Shakin’, Bakin’, And Earthquakin’

There was an earthquake in southern California last night.

The earthquake was a 5.1 in magnitude, causing merchandise to fall off the shelves of stores — and, no doubt, causing Californians to wonder whether it was the first little tremor in the Big One that every resident of the Golden State quietly fears may someday be coming. The precariously lodged tectonic plates of the San Andreas Fault shift, the ground moves, and as the world rumbles, for a cold split second, everyone wonders how long it will last and how bad it will be. Then it is over, and life goes on.

I’ve only felt an earthquake once, and it was small tremor that touched Columbus from a epicenter that was far away. I can’t imagine what it would be like to feel the ground slithering and grinding before my feet. It must be a strange sensation — and also one that you just come to accept as a risk of living in California or one of the other earthquake zones in the world. Some of the world’s most beautiful places pose risks of hurricanes, or mudslides, or earthquakes, or floods, or other natural disasters. If you live there, it’s part of the tradeoff.

If you go to the earthquake page of the U.S. Geological Service, you see that earthquakes and aftershocks are commonplaces in California. Each of those incidents would be deeply memorable, long-discussed events for those of us in the solid-grounded Midwest. How many of our friends in California even notice all of them?

Science Behind Bars

In Italy, failing to accurately predict an earthquake apparently is a crime.

Six scientists and a government official were convicted in an Italian court of multiple counts of manslaughter for giving a falsely reassuring statement about a possible earthquake and were sentenced to six years in prison.  The scientists were consulted after tremors were felt in L’Aquila.  At a meeting, they told officials that a major earthquake was not impossible, but it was not likely.  Unfortunately for the scientists, a few days later a massive earthquake struck, killing more than 300 people and leaving the area in ruins.  Prosecutors alleged that many of the casualties stayed in their homes due to the scientists’ advice and died when the buildings collapsed, whereas people who stayed outside survived the upheaval.

The astonishing verdict and sentence have been greeted with richly deserved outrage.  It also is an embarrassment for Italy, the home of the Renaissance and scientific pioneers like Galileo and Leonardo da Vinci.  It’s hard to imagine any modern, enlightened country concluding that scientists can be criminally punished for expressing their scientific opinion — particularly when it involves predicting something as obviously unpredictable as earthquakes.  What’s next for Italian prosecutors?  Criminal charges for inaccurate weather forecasters?

Quakin’ All Over

I was sitting at my desk this afternoon when suddenly everything started shaking.

It was a weird sensation.  I suddenly felt the building swaying, and the air pressure changed and affected my inner ears.  It felt like a wall of air was moving through the room, and I wondered if I was just imagining things.  And then, in a split-second, it was over.  We didn’t even have time to go outside.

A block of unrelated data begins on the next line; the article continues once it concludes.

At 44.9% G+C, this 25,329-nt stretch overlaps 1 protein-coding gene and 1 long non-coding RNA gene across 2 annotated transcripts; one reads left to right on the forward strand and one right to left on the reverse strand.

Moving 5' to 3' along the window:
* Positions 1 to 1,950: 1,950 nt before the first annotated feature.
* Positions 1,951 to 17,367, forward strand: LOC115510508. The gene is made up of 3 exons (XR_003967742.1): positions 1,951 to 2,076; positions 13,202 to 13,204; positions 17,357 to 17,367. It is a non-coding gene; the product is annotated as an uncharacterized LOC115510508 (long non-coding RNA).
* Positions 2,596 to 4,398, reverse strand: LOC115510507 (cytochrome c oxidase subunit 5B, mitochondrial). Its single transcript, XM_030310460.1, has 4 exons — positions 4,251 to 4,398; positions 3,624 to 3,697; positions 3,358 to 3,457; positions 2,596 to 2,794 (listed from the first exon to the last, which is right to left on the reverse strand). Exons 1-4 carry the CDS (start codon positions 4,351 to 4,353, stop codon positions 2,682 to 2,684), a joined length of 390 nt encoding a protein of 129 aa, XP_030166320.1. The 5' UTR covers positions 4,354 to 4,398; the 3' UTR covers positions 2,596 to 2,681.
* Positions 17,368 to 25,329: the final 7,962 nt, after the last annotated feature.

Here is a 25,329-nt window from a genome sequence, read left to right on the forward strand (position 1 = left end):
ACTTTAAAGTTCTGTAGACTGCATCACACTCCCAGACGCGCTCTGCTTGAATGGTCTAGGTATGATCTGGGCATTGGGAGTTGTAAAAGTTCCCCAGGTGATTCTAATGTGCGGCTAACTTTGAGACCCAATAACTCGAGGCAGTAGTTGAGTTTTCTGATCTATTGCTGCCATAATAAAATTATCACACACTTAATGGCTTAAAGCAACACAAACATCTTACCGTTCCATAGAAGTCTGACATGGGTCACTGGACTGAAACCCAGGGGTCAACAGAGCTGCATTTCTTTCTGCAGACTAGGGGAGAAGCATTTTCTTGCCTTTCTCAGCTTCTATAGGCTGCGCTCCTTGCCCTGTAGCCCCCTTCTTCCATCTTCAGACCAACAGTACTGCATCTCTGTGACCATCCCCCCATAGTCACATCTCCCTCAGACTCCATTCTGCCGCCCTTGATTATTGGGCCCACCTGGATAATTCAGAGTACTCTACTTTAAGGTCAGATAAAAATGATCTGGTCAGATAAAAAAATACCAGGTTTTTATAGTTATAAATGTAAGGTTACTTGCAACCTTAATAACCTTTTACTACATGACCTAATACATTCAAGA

A relatively modest  earthquake hit the east coast this afternoon, with trembling felt in Washington, D.C., New York, and Boston to the east and, at least, to Columbus to the west.  If it had occurred on the west coast, or in one of the more earthquake-prone parts of the world, it wouldn’t have been a big deal.  We aren’t used to earthquakes in the Midwest and on the east coast, however, so we get to be kind of wussy about it.  It was the first time I think I’ve ever felt an earthquake, and I can’t say I’d like to be in another one.

Horror In Honshu

The appalling devastation from the earthquake off the Japanese coast, and the resulting tsunami, is difficult to comprehend.  You look at before and after pictures, you see photographs of rescure workers crawling through enormous masses of wreckage, you read about the horror of hundreds of bodies washing ashore, and the mind just does not compute the scale of the disaster.  Boats tossed atop houses; cars massed together like toys kicked by an angry child, and entire areas wiped clean of buildings and people.  The effect is staggering.

It is interesting to me that, in the west, the focus seems to be more on the nuclear power plants rather than on the devastation to the people and the countryside.  I suppose that is because there is a certain fascination about nuclear power and its potential destructive force.  Yet the destructive force of the earthquake and tsunami has already been delivered, and it has killed thousands and ruined the lives of hundreds of thousands.  In view of that actual disaster, why should there be such interest in the potential disaster of a nuclear meltdown?

The nuclear power industry in America must be suicidal.  We had just about gotten to the point where people were ready to talk seriously about building nuclear power plants again — indeed, where nuclear power was even considered a form of “green energy.”  That time has now passed.  Now, no one is going to want to have a nuclear power plant in their backyard — even if it takes an earthquake and a tsumani to trigger a possible core meltdown scenario.  The news from Japan is just too raw, and too horrifying.